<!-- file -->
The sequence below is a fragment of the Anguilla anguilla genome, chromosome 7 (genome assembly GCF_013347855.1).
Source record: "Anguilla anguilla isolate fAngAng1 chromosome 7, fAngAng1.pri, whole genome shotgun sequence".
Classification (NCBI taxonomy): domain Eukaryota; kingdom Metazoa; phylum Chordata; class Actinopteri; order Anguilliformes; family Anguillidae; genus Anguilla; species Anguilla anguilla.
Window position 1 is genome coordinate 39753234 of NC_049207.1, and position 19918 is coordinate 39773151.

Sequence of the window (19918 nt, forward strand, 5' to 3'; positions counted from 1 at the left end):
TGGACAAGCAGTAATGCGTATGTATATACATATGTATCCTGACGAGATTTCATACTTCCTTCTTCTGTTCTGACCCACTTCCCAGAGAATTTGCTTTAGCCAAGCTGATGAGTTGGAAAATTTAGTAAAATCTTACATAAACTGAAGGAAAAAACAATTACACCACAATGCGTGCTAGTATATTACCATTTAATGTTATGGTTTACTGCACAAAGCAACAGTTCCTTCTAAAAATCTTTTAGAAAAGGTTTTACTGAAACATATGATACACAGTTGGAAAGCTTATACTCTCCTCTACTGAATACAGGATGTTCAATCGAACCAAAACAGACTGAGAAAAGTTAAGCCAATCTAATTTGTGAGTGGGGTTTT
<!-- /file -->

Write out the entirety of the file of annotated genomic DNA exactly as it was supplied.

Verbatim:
The sequence below is a fragment of the Anguilla anguilla genome, chromosome 7 (genome assembly GCF_013347855.1).
Source record: "Anguilla anguilla isolate fAngAng1 chromosome 7, fAngAng1.pri, whole genome shotgun sequence".
Classification (NCBI taxonomy): domain Eukaryota; kingdom Metazoa; phylum Chordata; class Actinopteri; order Anguilliformes; family Anguillidae; genus Anguilla; species Anguilla anguilla.
Window position 1 is genome coordinate 39753234 of NC_049207.1, and position 19918 is coordinate 39773151.

Sequence of the window (19918 nt, forward strand, 5' to 3'; positions counted from 1 at the left end):
TGGACAAGCAGTAATGCGTATGTATATACATATGTATCCTGACGAGATTTCATACTTCCTTCTTCTGTTCTGACCCACTTCCCAGAGAATTTGCTTTAGCCAAGCTGATGAGTTGGAAAATTTAGTAAAATCTTACATAAACTGAAGGAAAAAACAATTACACCACAATGCGTGCTAGTATATTACCATTTAATGTTATGGTTTACTGCACAAAGCAACAGTTCCTTCTAAAAATCTTTTAGAAAAGGTTTTACTGAAACATATGATACACAGTTGGAAAGCTTATACTCTCCTCTACTGAATACAGGATGTTCAATCGAACCAAAACAGACTGAGAAAAGTTAAGCCAATCTAATTTGTGAGTGGGGTTTT